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The work of fashioning a vibrant Niagara Region tourism zone that celebrates natural and cultural attractions on both sides of the international border has begun, but the most difficult steps lie ahead.

That was the central message that speakers delivered Wednesday to more than 125 business owners, tourism officials and government leaders attending "Rethinking Niagara," a conference at Niagara University on developing a tourism strategy for Southern Ontario and Western New York.

Conference leaders identified five themes to potential tourist attractions that both sides share, some that could be explored fully only by crossing the border.

By encouraging savvy marketing and attracting development efforts that strengthen those themes, speakers said, the Niagara Region will attract more tourists, create more jobs and help support the communities they draw on.

The task now will be to invest in the sites and the stories that link them, said Beth Benson, executive director of the Toronto-based Waterfront Regeneration Trust.

The Canadian group joined with the Urban Design Project of the University at Buffalo to organize the conference, one in a series of such events.

Themes discussed included:

The Landscape -- including natural assets such as Niagara Falls and the Niagara Gorge, Olmsted parks, and the Canadian formal gardens, butterfly conservatory and horticultural school.

The Bounty of Nature -- including attractions such as the Niagara Wine Route and Niagara County sportfishing.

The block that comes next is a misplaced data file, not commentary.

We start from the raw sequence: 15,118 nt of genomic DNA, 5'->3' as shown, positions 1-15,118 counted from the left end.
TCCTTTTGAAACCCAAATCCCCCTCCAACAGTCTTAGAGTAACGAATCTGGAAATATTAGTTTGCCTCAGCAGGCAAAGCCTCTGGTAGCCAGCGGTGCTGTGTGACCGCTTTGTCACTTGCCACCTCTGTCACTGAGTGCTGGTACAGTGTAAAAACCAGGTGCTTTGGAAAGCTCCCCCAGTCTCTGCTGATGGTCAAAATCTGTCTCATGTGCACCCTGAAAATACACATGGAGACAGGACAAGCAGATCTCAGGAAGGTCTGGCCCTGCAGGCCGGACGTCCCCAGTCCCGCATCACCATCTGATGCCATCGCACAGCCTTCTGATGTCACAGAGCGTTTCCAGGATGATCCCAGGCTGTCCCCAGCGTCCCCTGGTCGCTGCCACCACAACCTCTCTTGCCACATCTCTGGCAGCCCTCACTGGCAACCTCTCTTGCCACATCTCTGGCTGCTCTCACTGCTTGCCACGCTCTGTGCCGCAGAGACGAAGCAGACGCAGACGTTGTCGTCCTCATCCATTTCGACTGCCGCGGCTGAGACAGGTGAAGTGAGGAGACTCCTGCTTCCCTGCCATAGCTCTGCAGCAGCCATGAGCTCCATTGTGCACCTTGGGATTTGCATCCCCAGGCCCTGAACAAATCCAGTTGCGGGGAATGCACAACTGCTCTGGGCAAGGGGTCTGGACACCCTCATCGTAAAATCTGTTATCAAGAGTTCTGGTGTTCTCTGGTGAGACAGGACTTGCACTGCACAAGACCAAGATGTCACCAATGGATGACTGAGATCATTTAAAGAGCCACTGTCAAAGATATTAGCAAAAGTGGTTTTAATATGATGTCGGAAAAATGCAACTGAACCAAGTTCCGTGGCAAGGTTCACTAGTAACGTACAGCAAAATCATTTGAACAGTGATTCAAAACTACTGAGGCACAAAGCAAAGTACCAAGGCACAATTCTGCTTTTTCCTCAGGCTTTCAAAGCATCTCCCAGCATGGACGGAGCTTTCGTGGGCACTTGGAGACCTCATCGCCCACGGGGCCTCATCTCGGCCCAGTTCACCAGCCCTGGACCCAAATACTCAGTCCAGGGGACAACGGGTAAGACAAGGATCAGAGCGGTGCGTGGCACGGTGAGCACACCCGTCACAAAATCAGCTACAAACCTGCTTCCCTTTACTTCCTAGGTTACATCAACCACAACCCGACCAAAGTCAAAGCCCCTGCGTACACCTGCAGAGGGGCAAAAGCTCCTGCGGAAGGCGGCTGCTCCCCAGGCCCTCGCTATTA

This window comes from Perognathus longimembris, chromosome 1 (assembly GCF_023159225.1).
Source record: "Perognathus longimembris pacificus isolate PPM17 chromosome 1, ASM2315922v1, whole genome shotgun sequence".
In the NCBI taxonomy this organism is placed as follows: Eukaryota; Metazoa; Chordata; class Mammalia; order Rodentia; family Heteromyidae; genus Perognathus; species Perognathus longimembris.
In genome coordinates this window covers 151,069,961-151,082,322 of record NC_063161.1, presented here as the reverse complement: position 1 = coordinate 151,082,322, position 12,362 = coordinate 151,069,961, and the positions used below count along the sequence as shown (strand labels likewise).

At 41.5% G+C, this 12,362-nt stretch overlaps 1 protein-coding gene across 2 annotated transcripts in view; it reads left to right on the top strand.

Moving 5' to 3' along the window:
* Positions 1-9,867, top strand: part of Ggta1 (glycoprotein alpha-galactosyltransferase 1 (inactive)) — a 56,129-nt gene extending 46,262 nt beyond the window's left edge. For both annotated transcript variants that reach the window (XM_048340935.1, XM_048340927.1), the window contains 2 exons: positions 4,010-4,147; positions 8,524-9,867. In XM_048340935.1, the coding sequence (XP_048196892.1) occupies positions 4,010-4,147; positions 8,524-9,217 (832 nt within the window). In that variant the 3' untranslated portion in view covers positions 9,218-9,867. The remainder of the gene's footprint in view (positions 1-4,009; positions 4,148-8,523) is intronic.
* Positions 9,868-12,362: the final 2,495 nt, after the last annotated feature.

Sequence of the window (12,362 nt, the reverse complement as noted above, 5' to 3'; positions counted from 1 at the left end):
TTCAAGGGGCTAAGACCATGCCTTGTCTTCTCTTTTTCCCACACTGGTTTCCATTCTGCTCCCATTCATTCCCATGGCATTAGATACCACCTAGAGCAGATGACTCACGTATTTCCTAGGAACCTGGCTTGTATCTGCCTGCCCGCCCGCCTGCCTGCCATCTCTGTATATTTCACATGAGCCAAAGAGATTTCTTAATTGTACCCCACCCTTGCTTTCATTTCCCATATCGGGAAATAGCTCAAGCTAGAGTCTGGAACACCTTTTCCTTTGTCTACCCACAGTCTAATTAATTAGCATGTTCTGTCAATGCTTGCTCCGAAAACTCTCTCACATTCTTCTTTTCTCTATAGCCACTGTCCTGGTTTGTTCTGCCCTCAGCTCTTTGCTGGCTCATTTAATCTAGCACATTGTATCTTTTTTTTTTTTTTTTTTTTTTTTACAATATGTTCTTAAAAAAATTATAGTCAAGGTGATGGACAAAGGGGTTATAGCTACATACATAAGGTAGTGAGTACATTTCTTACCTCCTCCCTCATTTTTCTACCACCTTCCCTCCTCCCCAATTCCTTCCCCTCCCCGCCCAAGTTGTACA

The Wealth of the Region -- focusing on Niagara's industrial heritage, including the development of electrical power and historic canals and grain elevators.

War, Peace and Freedom -- including unique military sites such as Old Fort Niagara and the region's key role in the Underground Railroad, which shepherded escaped slaves to Canada during the Civil War.

Enterprise in the Arts -- drawing on the region's array of first-class cultural attractions, from the Shaw Festival to the Albright-Knox Art Gallery.

"These are stories that can't be fully told on one side of the border," said Robert Shibley, director of the Urban Design Project. "What is the story of the escape to freedom without the receiving hand? What is the story of a war told from only one side?"

The National Park Service has asked Congress for permission to study designating the New York part of Niagara as a "national heritage area." Today, in the budget bill under consideration by the White House, $300,000 has been included to fund such a study, if Congress approves, said Terrence Moore, a planning official for the National Park Service.

Becoming a national heritage area would make Niagara eligible for modest federal aid and technical assistance in meeting its goals, Moore said. That way the National Park Service could help on issues facing the region, which it considers of national significance, but leave it under local control, Moore said.


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